Sridhar Ramaswamy, ex-Google, building ads-free search engine Neeva


Google’s senior vice president of advertising and commerce Sridhar Ramaswamy

Krisztian Bocsi | Bloomberg | Getty Images

The following Is a transcript of Big Technology Podcast, edited for length and clarity. You can listen to the full episode on Apple Podcasts, Spotify, or your app of choice

Sridhar Ramaswamy is CEO of Neeva, an ads-free search engine he helped found after running Google’s ads and commerce business. Ramaswamy spent seventeen years inside Google, and eventually grew disillusioned with its ad business. Now, he’s trying to build the solution with $77.5 million in funding. In this conversation, we discuss his evolving view on advertising, what decoupling search from ads allows from a product standpoint, and how the current antitrust environment is opening Google up to competition.

Alex Kantrowitz: Google, where you used to work — they call it Alphabet now — made $31.9 billion in search ad sales last quarter alone, up from $24.5 billion in Q1 2020. YouTube ad sales were up 49% to $6 billion in Q1. This growth is going to hit a ceiling, one would imagine?

Sridhar Ramaswamy: That will happen when digital advertising is most all of advertising, and we have not quite hit the ceiling yet. We’ve hit ceilings in a number of areas, like smartphone sales — year on year it’s not really growing significantly — but he move to online advertising is part of the way there.

Yet you’re building a search engine with no ads? 

In the history of business, there has never been a company that’s commanded 90+ percent market share in a market that’s $100+ billion. If you look art previous cases of what has disrupted them? It is typically a subscription play. What did HBO do to Time Warner? What did Netflix do to ad-supported television? What did Amazon Prime do to traditional e-commerce? 

The common theme is the subscription model. Back to my earlier point about how smartphone sales have tapered off, Apple has actually not grown revenue significantly, but its subscription business and stock are growing because it has invested more and more into services and subscriptions.

So, Neeva is an entirely subscription-based search engine, trying to follow this pattern?

The ads model has always gotten disrupted. I know from both personal experience and the enormous amount of user studies that we have done, that there is resentment about it. So we wanted to create Neeva as a product that catered only to customers and was very, very strict about things like not having ads in it. 

To us, subscription search was the way to create a superior product. And having really squeaky clean business principles — not just no ads, but no affiliate links ever, no data getting packaged and sold ever, being privacy-first — all of those are consequences of the model where we say, “We want to create the best product for you.”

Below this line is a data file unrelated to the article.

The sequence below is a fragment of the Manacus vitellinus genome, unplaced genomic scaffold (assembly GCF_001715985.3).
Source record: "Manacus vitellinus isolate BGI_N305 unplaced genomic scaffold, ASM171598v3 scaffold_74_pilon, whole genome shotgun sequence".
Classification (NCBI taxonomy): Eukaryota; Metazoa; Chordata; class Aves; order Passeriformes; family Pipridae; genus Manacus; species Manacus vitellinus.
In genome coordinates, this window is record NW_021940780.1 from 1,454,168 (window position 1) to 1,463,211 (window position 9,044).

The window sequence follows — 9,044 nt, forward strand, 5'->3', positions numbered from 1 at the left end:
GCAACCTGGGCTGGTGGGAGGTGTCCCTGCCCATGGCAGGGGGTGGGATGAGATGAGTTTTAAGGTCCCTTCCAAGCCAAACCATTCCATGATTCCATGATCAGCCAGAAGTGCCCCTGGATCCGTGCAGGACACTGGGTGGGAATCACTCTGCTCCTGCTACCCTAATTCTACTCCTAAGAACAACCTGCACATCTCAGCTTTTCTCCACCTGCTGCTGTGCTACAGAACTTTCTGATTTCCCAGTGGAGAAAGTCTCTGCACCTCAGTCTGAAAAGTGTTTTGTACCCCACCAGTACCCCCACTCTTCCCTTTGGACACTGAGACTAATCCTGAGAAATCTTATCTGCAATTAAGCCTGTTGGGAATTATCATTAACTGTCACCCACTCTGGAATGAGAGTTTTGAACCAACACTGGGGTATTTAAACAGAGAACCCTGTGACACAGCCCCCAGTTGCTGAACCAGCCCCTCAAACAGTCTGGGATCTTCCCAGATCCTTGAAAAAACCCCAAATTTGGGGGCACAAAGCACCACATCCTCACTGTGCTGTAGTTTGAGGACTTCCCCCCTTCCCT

So is your product going to be a nice luxury product — privacy for the rich — or do you think it can be something that will appeal to the masses? And if so why?

Our aspiration is to be a product that everybody will want. Search is something that people do a dozen times a day, there are not many things that people go back to time and time and time again. We think of ourselves as creating a daily-use product without any worries, without any gadgets, so we think will be able to price this at a point where lots of people really, really get value from it, and will pay for it.

Scott Galloway, who wrote “The Four,” compares Google to God. It used to be you would ask God, “When will my sick kid be healed?” Now you type the symptoms into Google. I suppose it doesn’t occur to us that when we’re speaking to our god stand-in we’re speaking to an advertiser at the same time. 

You know something? The ad-supported model, even for queries like that sick child, tends to favor high engagement sites that have figured out how to get your attention, and how to cram a lot of ads. In fact, I joke to people that anytime I do a medical search and go to a medical health site, generally my conclusion is like, “I have a serious problem and I’m dying.”

I went to WebMD a little while ago and it was for scratchy throat, and WebMD was like, “Well, you may just have the common cold, or you might have Ebola.” 

It’s the same as clickbait. It’s the system that is working as it is designed, On those queries the features we at Neeva think about are, “How do we surface government website? How do we surface high authority websites, and not the ones that are chasing after clicks?” Part of the benefit of the subscription model is that it can focus a lot more on what is authoritative, what is higher quality information for you.